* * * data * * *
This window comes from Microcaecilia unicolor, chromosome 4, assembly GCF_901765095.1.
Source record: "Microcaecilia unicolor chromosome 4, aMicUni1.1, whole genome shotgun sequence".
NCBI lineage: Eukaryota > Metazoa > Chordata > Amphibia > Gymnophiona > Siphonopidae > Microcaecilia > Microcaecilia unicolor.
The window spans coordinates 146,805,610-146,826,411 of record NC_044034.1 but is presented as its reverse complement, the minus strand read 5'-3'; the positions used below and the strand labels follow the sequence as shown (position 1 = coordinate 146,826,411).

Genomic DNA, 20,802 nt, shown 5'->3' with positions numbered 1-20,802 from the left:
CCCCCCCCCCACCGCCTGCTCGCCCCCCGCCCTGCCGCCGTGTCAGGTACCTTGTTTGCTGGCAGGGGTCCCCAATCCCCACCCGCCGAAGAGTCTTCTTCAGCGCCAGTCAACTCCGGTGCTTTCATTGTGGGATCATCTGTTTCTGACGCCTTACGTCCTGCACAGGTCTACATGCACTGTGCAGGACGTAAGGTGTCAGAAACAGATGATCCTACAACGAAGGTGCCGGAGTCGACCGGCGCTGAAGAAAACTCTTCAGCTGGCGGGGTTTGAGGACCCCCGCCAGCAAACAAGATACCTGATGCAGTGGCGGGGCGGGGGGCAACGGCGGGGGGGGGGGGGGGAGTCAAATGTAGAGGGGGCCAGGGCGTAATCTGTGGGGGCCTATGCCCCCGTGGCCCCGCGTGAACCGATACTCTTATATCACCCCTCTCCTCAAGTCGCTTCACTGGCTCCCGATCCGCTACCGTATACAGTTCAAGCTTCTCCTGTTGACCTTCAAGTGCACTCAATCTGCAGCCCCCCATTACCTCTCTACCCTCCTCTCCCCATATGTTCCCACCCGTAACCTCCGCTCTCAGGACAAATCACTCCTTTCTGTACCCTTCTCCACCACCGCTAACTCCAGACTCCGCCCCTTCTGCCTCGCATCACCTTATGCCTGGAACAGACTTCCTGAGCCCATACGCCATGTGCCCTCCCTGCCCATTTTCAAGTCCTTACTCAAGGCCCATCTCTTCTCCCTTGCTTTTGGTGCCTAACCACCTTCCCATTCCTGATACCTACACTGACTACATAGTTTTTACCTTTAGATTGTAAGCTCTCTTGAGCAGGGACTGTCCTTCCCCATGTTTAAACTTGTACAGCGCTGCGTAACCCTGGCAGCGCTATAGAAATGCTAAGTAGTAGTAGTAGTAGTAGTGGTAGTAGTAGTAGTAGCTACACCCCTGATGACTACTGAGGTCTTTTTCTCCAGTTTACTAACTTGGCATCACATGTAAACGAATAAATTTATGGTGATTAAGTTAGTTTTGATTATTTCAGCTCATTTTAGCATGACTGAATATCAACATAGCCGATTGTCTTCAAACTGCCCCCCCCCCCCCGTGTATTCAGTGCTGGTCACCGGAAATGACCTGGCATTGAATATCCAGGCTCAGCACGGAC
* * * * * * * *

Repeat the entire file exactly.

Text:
This window comes from Microcaecilia unicolor, chromosome 4, assembly GCF_901765095.1.
Source record: "Microcaecilia unicolor chromosome 4, aMicUni1.1, whole genome shotgun sequence".
NCBI lineage: Eukaryota > Metazoa > Chordata > Amphibia > Gymnophiona > Siphonopidae > Microcaecilia > Microcaecilia unicolor.
The window spans coordinates 146,805,610-146,826,411 of record NC_044034.1 but is presented as its reverse complement, the minus strand read 5'-3'; the positions used below and the strand labels follow the sequence as shown (position 1 = coordinate 146,826,411).

Genomic DNA, 20,802 nt, shown 5'->3' with positions numbered 1-20,802 from the left:
CCCCCCCCCCACCGCCTGCTCGCCCCCCGCCCTGCCGCCGTGTCAGGTACCTTGTTTGCTGGCAGGGGTCCCCAATCCCCACCCGCCGAAGAGTCTTCTTCAGCGCCAGTCAACTCCGGTGCTTTCATTGTGGGATCATCTGTTTCTGACGCCTTACGTCCTGCACAGGTCTACATGCACTGTGCAGGACGTAAGGTGTCAGAAACAGATGATCCTACAACGAAGGTGCCGGAGTCGACCGGCGCTGAAGAAAACTCTTCAGCTGGCGGGGTTTGAGGACCCCCGCCAGCAAACAAGATACCTGATGCAGTGGCGGGGCGGGGGGCAACGGCGGGGGGGGGGGGGGGAGTCAAATGTAGAGGGGGCCAGGGCGTAATCTGTGGGGGCCTATGCCCCCGTGGCCCCGCGTGAACCGATACTCTTATATCACCCCTCTCCTCAAGTCGCTTCACTGGCTCCCGATCCGCTACCGTATACAGTTCAAGCTTCTCCTGTTGACCTTCAAGTGCACTCAATCTGCAGCCCCCCATTACCTCTCTACCCTCCTCTCCCCATATGTTCCCACCCGTAACCTCCGCTCTCAGGACAAATCACTCCTTTCTGTACCCTTCTCCACCACCGCTAACTCCAGACTCCGCCCCTTCTGCCTCGCATCACCTTATGCCTGGAACAGACTTCCTGAGCCCATACGCCATGTGCCCTCCCTGCCCATTTTCAAGTCCTTACTCAAGGCCCATCTCTTCTCCCTTGCTTTTGGTGCCTAACCACCTTCCCATTCCTGATACCTACACTGACTACATAGTTTTTACCTTTAGATTGTAAGCTCTCTTGAGCAGGGACTGTCCTTCCCCATGTTTAAACTTGTACAGCGCTGCGTAACCCTGGCAGCGCTATAGAAATGCTAAGTAGTAGTAGTAGTAGTAGTGGTAGTAGTAGTAGTAGCTACACCCCTGATGACTACTGAGGTCTTTTTCTCCAGTTTACTAACTTGGCATCACATGTAAACGAATAAATTTATGGTGATTAAGTTAGTTTTGATTATTTCAGCTCATTTTAGCATGACTGAATATCAACATAGCCGATTGTCTTCAAACTGCCCCCCCCCCCCCGTGTATTCAGTGCTGGTCACCGGAAATGACCTGGCATTGAATATCCAGGCTCAGCACGGAC